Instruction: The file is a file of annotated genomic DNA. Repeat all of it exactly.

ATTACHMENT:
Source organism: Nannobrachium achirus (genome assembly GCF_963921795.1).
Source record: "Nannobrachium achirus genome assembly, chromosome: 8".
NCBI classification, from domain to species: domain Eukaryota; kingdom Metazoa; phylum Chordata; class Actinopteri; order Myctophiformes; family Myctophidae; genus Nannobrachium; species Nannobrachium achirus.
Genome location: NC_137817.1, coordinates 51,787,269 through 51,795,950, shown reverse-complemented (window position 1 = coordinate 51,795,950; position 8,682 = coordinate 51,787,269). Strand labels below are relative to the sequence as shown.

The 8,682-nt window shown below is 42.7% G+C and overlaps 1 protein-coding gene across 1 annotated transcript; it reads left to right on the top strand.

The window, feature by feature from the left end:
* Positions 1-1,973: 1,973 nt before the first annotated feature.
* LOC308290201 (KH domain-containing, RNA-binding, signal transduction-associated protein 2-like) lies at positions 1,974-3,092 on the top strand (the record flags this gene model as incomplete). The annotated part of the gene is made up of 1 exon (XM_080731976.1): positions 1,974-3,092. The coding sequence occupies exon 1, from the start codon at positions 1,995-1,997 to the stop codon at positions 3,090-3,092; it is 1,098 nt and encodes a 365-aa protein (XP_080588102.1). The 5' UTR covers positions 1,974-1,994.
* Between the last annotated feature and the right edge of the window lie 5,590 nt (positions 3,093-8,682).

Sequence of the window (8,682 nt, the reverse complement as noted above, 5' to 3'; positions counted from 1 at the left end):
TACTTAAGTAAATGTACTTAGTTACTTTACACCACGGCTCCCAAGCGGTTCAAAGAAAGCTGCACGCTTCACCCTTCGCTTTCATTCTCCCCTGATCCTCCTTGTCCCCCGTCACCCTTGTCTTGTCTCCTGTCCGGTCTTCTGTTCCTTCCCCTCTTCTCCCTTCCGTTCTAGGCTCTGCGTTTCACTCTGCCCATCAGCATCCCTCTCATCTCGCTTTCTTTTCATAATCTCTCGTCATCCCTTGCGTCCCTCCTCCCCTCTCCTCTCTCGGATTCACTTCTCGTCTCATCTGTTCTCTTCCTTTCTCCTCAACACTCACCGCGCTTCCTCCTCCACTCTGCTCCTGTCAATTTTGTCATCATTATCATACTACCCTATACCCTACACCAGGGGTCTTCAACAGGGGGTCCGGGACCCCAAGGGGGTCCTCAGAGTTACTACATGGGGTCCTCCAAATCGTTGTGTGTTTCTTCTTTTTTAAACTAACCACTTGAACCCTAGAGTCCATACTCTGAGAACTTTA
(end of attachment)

Source organism: Nannobrachium achirus (genome assembly GCF_963921795.1).
Source record: "Nannobrachium achirus genome assembly, chromosome: 8".
NCBI classification, from domain to species: domain Eukaryota; kingdom Metazoa; phylum Chordata; class Actinopteri; order Myctophiformes; family Myctophidae; genus Nannobrachium; species Nannobrachium achirus.
Genome location: NC_137817.1, coordinates 51,787,269 through 51,795,950, shown reverse-complemented (window position 1 = coordinate 51,795,950; position 8,682 = coordinate 51,787,269). Strand labels below are relative to the sequence as shown.

The 8,682-nt window shown below is 42.7% G+C and overlaps 1 protein-coding gene across 1 annotated transcript; it reads left to right on the top strand.

The window, feature by feature from the left end:
* Positions 1-1,973: 1,973 nt before the first annotated feature.
* LOC308290201 (KH domain-containing, RNA-binding, signal transduction-associated protein 2-like) lies at positions 1,974-3,092 on the top strand (the record flags this gene model as incomplete). The annotated part of the gene is made up of 1 exon (XM_080731976.1): positions 1,974-3,092. The coding sequence occupies exon 1, from the start codon at positions 1,995-1,997 to the stop codon at positions 3,090-3,092; it is 1,098 nt and encodes a 365-aa protein (XP_080588102.1). The 5' UTR covers positions 1,974-1,994.
* Between the last annotated feature and the right edge of the window lie 5,590 nt (positions 3,093-8,682).

Sequence of the window (8,682 nt, the reverse complement as noted above, 5' to 3'; positions counted from 1 at the left end):
TACTTAAGTAAATGTACTTAGTTACTTTACACCACGGCTCCCAAGCGGTTCAAAGAAAGCTGCACGCTTCACCCTTCGCTTTCATTCTCCCCTGATCCTCCTTGTCCCCCGTCACCCTTGTCTTGTCTCCTGTCCGGTCTTCTGTTCCTTCCCCTCTTCTCCCTTCCGTTCTAGGCTCTGCGTTTCACTCTGCCCATCAGCATCCCTCTCATCTCGCTTTCTTTTCATAATCTCTCGTCATCCCTTGCGTCCCTCCTCCCCTCTCCTCTCTCGGATTCACTTCTCGTCTCATCTGTTCTCTTCCTTTCTCCTCAACACTCACCGCGCTTCCTCCTCCACTCTGCTCCTGTCAATTTTGTCATCATTATCATACTACCCTATACCCTACACCAGGGGTCTTCAACAGGGGGTCCGGGACCCCAAGGGGGTCCTCAGAGTTACTACATGGGGTCCTCCAAATCGTTGTGTGTTTCTTCTTTTTTAAACTAACCACTTGAACCCTAGAGTCCATACTCTGAGAACTTTA